The total gross sales made by a company over a specific time period are referred to as gross revenue in accounting. It is the entire amount of money that the company received, with no deductions made for any expenses. The difference between a company’s gross revenue and all of its costs, including fixed costs, is known as net revenue or net income.
Because gross revenue only gives you a partial picture of your company’s overall picture, it’s critical to understand the differences between the two. Budgeting cannot be done using the gross sales of your business. Although net income offers a much more complete picture, it can be difficult to understand without knowing the context of gross revenue.
What distinguishes gross revenue from net revenue?
The discrepancy between your gross and net revenue is equivalent to your company’s expenses. Direct costs of goods sold (costs that are directly attributable to particular units or product lines) are among them, along with overhead costs, other variable expenses, and direct costs of labor.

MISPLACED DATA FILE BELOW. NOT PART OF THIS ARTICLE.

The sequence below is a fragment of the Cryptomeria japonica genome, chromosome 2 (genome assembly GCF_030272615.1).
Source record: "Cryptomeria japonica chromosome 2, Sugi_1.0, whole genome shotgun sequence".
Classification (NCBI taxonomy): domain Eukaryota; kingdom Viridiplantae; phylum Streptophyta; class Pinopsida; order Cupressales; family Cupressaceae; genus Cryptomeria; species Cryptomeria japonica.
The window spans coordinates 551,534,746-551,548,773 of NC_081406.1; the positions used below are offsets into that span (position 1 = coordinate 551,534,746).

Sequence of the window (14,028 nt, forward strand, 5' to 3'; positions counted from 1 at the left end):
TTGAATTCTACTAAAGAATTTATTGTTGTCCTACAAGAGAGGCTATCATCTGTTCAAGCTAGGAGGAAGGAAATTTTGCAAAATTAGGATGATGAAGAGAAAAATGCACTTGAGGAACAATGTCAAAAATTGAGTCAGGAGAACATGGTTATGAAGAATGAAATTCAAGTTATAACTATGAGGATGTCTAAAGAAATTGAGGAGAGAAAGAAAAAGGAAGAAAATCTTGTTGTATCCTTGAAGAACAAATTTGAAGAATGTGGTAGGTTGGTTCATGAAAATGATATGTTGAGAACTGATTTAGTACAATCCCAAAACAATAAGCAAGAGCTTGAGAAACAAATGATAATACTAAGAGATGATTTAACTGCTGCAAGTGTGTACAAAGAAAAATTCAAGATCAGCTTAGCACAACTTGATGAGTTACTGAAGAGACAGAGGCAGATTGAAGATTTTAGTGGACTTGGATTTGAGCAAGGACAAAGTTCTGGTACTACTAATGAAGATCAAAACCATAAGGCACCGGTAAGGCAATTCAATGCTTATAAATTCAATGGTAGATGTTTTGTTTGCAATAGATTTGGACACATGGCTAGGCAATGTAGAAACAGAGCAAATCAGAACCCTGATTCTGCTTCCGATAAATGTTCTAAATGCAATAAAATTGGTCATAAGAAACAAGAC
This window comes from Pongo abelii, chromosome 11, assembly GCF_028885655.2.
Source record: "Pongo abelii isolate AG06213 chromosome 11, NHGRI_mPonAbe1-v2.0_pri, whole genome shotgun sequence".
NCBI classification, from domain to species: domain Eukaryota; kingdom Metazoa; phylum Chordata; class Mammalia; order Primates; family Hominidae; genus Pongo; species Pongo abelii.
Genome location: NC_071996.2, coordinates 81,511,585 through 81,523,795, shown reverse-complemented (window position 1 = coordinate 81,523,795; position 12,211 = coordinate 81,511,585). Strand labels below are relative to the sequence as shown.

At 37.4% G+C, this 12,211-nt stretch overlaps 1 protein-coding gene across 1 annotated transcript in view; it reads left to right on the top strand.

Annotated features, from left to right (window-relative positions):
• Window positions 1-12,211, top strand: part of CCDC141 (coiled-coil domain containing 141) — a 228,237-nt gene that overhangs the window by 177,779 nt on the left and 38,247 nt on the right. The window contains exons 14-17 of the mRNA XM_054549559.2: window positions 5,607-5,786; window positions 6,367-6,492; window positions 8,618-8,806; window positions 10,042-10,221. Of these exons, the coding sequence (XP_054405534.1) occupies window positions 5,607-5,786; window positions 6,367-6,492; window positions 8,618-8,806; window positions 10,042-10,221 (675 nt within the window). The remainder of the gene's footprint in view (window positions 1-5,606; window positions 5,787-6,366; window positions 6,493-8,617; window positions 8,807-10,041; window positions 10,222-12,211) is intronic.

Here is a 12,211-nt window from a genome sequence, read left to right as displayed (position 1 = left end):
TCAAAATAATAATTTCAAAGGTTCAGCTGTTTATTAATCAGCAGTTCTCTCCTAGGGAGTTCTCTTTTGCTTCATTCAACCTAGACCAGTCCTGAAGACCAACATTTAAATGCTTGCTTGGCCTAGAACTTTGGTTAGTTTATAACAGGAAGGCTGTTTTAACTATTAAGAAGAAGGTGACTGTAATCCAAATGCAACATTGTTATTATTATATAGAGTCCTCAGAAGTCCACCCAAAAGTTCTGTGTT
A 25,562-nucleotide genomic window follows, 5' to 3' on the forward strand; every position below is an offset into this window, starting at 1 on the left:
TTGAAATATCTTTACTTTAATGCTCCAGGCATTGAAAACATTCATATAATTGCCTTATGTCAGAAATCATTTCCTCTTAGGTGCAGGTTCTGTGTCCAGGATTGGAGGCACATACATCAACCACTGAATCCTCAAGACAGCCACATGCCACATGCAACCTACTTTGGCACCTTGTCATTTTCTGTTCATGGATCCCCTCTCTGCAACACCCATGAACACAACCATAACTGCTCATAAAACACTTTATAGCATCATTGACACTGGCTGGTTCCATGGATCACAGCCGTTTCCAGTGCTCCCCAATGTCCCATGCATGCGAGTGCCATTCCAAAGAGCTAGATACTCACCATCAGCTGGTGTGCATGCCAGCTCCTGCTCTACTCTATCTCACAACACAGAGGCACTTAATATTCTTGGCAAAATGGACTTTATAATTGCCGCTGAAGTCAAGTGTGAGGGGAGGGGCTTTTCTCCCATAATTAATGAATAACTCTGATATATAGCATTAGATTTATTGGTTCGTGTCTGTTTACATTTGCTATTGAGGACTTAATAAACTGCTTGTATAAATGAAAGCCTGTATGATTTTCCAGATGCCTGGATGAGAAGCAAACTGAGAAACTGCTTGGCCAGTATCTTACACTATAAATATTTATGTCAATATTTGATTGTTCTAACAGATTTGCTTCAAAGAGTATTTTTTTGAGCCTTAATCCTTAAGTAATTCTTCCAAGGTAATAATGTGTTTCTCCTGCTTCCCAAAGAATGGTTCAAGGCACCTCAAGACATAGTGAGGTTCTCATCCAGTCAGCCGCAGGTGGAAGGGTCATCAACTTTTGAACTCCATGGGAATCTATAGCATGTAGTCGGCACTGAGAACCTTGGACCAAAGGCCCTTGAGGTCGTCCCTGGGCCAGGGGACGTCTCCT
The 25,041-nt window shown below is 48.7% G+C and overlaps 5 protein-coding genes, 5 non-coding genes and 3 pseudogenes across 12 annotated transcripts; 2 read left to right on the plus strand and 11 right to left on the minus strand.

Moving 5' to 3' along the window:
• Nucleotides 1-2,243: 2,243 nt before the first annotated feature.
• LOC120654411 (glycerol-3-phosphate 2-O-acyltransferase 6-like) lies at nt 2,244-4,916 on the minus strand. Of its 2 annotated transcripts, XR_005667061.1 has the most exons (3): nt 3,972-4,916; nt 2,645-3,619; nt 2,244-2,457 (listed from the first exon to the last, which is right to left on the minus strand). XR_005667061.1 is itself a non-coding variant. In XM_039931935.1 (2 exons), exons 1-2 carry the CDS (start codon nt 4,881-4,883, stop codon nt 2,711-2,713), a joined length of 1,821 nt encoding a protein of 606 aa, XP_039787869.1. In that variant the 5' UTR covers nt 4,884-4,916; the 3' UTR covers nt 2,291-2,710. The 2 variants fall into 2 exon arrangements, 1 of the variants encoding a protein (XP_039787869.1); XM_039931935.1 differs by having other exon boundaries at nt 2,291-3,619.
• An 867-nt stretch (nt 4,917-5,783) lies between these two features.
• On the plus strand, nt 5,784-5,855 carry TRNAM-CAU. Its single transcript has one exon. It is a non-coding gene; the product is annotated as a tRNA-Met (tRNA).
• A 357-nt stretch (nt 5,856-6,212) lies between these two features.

Net revenue = Gross revenue minus expenses.
The following factors contribute to the difference between gross and net revenue:
- Cost of goods sold: These are the direct expenses your business has to pay to manufacture products or buy inventory.
- Advertising, web design, and other brand-building and marketing expenses are included in the category of marketing costs.
- Everything you need for the office, from paper clips to toilet paper, is referred to as office supplies.
- Paying for facilities, electricity, water, and other related services is referred to as “rent and utilities.”
- Salary, wages, commissions, and retirement benefits are all considered to be part of employee compensation.
- Taxes: Before calculating net income, payroll taxes, excise taxes, sales taxes, and income taxes are all subtracted.
- Legal and administrative expenses: Your net revenue is used to cover any fees paid to attorneys, accountants, and other consultants.
- Technology: This covers the price of any software or additional subscriptions or licenses.
- Dividend payments are typically not included in the calculation of net revenue, whereas interest payments are another item that must be subtracted from gross revenue. These payments are subtracted later in the accounting process for your company, after net revenue has been determined.